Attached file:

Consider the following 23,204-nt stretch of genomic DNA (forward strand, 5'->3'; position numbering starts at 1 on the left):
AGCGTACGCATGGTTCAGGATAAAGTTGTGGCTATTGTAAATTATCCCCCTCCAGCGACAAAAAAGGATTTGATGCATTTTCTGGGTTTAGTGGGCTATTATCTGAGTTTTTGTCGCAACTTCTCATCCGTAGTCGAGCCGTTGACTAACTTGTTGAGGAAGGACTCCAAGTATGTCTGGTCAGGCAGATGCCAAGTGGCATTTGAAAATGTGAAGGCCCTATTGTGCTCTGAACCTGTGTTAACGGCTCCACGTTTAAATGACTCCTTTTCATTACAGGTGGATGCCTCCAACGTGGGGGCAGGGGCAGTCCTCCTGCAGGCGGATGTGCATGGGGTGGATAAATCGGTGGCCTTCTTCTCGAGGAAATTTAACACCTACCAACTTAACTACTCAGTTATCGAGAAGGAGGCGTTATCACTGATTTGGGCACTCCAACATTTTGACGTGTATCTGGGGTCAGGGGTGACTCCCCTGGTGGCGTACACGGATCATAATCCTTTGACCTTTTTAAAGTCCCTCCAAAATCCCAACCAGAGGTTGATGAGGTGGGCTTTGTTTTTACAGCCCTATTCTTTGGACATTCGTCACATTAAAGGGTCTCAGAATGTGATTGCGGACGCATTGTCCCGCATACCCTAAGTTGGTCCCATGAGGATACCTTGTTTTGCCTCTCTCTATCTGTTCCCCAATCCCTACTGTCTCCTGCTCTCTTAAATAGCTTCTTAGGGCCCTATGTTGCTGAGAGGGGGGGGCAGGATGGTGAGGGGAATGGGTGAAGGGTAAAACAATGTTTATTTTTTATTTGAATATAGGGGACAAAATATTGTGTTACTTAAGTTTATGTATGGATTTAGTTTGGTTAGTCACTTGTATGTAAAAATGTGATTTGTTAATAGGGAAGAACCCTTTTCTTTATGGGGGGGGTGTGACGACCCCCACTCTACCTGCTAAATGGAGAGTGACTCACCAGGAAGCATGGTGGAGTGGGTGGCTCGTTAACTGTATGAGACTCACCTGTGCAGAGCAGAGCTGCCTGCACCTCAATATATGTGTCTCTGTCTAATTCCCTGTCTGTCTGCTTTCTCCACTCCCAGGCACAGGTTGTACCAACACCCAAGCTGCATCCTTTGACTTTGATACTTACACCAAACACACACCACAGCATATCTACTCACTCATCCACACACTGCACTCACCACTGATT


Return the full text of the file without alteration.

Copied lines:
Consider the following 23,204-nt stretch of genomic DNA (forward strand, 5'->3'; position numbering starts at 1 on the left):
AGCGTACGCATGGTTCAGGATAAAGTTGTGGCTATTGTAAATTATCCCCCTCCAGCGACAAAAAAGGATTTGATGCATTTTCTGGGTTTAGTGGGCTATTATCTGAGTTTTTGTCGCAACTTCTCATCCGTAGTCGAGCCGTTGACTAACTTGTTGAGGAAGGACTCCAAGTATGTCTGGTCAGGCAGATGCCAAGTGGCATTTGAAAATGTGAAGGCCCTATTGTGCTCTGAACCTGTGTTAACGGCTCCACGTTTAAATGACTCCTTTTCATTACAGGTGGATGCCTCCAACGTGGGGGCAGGGGCAGTCCTCCTGCAGGCGGATGTGCATGGGGTGGATAAATCGGTGGCCTTCTTCTCGAGGAAATTTAACACCTACCAACTTAACTACTCAGTTATCGAGAAGGAGGCGTTATCACTGATTTGGGCACTCCAACATTTTGACGTGTATCTGGGGTCAGGGGTGACTCCCCTGGTGGCGTACACGGATCATAATCCTTTGACCTTTTTAAAGTCCCTCCAAAATCCCAACCAGAGGTTGATGAGGTGGGCTTTGTTTTTACAGCCCTATTCTTTGGACATTCGTCACATTAAAGGGTCTCAGAATGTGATTGCGGACGCATTGTCCCGCATACCCTAAGTTGGTCCCATGAGGATACCTTGTTTTGCCTCTCTCTATCTGTTCCCCAATCCCTACTGTCTCCTGCTCTCTTAAATAGCTTCTTAGGGCCCTATGTTGCTGAGAGGGGGGGGCAGGATGGTGAGGGGAATGGGTGAAGGGTAAAACAATGTTTATTTTTTATTTGAATATAGGGGACAAAATATTGTGTTACTTAAGTTTATGTATGGATTTAGTTTGGTTAGTCACTTGTATGTAAAAATGTGATTTGTTAATAGGGAAGAACCCTTTTCTTTATGGGGGGGGTGTGACGACCCCCACTCTACCTGCTAAATGGAGAGTGACTCACCAGGAAGCATGGTGGAGTGGGTGGCTCGTTAACTGTATGAGACTCACCTGTGCAGAGCAGAGCTGCCTGCACCTCAATATATGTGTCTCTGTCTAATTCCCTGTCTGTCTGCTTTCTCCACTCCCAGGCACAGGTTGTACCAACACCCAAGCTGCATCCTTTGACTTTGATACTTACACCAAACACACACCACAGCATATCTACTCACTCATCCACACACTGCACTCACCACTGATT